The decorative column this month is written about angle grinders. When I talked to contractors about what they thought was important, there were a lot of different answers. One contractor told me that he tends to buy tools for a project, not expecting them to last much longer than that. So he doesn't want to pay for the highest quality. His tools represent a way to get the job done and then move on to the next one.

Some contractors complain about their labor force. They buy good equipment and want it to last but their labor in the field doesn't take care of the equipment and the life expectancy turns out to be low. But even with the best labor force, most tools on jobsites probably don't get cleaned or maintained very much—especially electric power tools. I've seen workers on jobsites set power tools down in the mud. And if you set two tools side by side, one new and one used, workers will choose to work with the new tool.

Perhaps smaller companies take better care of their tools than the larger more impersonal ones. The investment is probably harder to make.

There are also people who love using tools and are proud owners. They do everything right: keeping them clean and maintained, and using them properly. For them it's also fun keeping up-to-date with the latest advances in the industry. I am one of those people.

Joe nasvik

Senior Editor

Decorative concrete contractors probably use 4½-inch angle grinders more than any other electric power tool. It gets used for touch up work on slabs to improve the quality of the appearance of stamped concrete, to engrave pattern lines, to diamond polish small areas such as countertops or their vertical edges, to grind or polish restricted areas that can't be reached by larger tools, or sometimes even to grind steel or cut rebar. If you mount a sanding disc on them, you can sand concrete surfaces as well.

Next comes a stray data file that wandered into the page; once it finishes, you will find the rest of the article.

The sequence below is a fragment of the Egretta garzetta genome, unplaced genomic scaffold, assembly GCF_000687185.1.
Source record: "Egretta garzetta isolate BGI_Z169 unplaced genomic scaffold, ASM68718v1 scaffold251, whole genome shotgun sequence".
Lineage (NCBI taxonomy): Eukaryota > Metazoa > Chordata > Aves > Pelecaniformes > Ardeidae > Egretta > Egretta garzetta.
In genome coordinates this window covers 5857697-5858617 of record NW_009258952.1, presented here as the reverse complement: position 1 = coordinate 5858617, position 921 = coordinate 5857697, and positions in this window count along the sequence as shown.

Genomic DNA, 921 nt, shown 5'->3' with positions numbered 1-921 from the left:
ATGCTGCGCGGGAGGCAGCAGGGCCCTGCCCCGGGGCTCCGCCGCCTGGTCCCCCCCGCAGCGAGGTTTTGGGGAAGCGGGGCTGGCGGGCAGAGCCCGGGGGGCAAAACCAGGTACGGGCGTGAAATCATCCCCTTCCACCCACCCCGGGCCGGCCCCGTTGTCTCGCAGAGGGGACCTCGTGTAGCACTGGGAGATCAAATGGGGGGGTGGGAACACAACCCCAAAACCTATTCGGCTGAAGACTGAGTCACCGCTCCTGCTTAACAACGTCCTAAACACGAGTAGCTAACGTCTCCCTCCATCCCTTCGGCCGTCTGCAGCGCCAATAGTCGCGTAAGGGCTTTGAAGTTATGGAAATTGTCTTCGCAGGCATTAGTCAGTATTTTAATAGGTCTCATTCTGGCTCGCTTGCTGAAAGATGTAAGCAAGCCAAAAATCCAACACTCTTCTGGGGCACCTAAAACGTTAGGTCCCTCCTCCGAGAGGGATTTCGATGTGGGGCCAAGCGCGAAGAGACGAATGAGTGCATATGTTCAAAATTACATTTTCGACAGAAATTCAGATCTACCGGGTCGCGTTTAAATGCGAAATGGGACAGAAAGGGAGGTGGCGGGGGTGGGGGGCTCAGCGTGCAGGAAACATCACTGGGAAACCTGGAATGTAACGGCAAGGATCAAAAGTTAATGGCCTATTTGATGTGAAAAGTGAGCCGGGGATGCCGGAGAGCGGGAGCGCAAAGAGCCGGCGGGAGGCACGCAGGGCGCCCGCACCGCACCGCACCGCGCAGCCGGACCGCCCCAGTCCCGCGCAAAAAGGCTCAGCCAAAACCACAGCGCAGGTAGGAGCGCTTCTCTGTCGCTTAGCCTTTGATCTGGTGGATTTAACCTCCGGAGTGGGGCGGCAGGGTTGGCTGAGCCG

The success of decorative cutting, or “engraving” as it's often called, depends on a steady hand, a good angle grinder, and the right diamond “bits” to cut shallow lines in concrete surfaces. Shown here is Gerald Taylor at an Artistry in Concrete demo at the World of Concrete.
Joe Nasvik The success of decorative cutting, or “engraving” as it's often called, depends on a steady hand, a good angle grinder, and the right diamond “bits” to cut shallow lines in concrete surfaces. Shown here is Gerald Taylor at an Artistry in Concrete demo at the World of Concrete.

A typical grinder runs between 7000 to 10,000 rpm—most being in the 10,000 rpm category. A few models have variable speed controls that allow you to set speeds between 2000 to 10,000 rpm. They are especially good for diamond polishing where lower rpm and controlling speed is important.

The most desirable features

Regardless of personal preferences, the grinder you select should include these basic features.

  • Ergonomics are important. The tool you choose must feel comfortable in your hand. This usually means that the barrel of the grinder should have a small enough diameter that you can get your hand around it. The switch should be located in an easily accessible place.
  • The protective shroud around grinder bits should be easy to rotate and adjust.
  • Grinders must have a good line-of-sight in both the vertical and horizontal axes.
  • Cement dust is very hard on bearings and brushes. The engineering of the tool should minimize the amount of dust that flows through the tool, especially around the armature, brushes, the switch mechanism, and bearings of the motor.
  • Brushes should be easy to change. Many companies arrange things so that you don't have to remove the housing of the motor to change the brushes.